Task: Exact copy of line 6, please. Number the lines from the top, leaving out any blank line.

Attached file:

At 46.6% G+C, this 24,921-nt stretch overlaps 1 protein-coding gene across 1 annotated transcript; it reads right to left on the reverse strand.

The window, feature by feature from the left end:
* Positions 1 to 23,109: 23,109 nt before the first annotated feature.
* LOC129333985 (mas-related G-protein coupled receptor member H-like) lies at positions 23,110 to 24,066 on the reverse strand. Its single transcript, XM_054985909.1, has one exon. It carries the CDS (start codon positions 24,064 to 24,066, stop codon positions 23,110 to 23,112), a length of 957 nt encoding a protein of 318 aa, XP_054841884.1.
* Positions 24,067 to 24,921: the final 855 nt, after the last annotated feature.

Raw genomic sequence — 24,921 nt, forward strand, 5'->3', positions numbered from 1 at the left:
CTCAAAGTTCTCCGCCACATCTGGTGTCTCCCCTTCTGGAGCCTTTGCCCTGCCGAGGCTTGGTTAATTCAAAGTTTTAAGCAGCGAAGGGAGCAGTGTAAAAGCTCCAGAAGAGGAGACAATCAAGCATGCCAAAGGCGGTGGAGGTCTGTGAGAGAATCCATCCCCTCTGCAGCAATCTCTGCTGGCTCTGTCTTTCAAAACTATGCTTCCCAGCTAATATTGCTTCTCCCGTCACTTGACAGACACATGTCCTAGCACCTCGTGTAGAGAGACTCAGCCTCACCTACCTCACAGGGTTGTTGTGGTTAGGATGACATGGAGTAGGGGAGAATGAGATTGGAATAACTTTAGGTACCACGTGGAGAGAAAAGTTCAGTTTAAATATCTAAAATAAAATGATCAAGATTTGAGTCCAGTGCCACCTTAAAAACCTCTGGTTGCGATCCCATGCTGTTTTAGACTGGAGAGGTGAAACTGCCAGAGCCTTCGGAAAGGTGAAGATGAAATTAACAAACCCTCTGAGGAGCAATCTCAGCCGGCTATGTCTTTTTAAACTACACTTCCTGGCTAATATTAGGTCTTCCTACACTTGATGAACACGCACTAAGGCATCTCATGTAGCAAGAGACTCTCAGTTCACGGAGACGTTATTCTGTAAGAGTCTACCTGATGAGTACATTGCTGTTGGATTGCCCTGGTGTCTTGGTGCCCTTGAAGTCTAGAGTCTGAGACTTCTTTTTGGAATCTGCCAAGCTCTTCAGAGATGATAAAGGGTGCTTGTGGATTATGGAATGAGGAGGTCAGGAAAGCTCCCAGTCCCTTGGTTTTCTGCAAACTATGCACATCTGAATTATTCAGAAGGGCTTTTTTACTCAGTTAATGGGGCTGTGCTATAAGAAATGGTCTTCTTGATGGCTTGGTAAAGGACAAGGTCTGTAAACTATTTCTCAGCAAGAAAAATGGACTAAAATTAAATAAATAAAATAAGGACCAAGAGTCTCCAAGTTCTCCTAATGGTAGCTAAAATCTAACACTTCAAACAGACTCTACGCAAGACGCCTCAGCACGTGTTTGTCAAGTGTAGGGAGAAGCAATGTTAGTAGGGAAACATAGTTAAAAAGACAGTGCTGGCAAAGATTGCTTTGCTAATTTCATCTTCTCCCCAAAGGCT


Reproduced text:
Raw genomic sequence — 24,921 nt, forward strand, 5'->3', positions numbered from 1 at the left: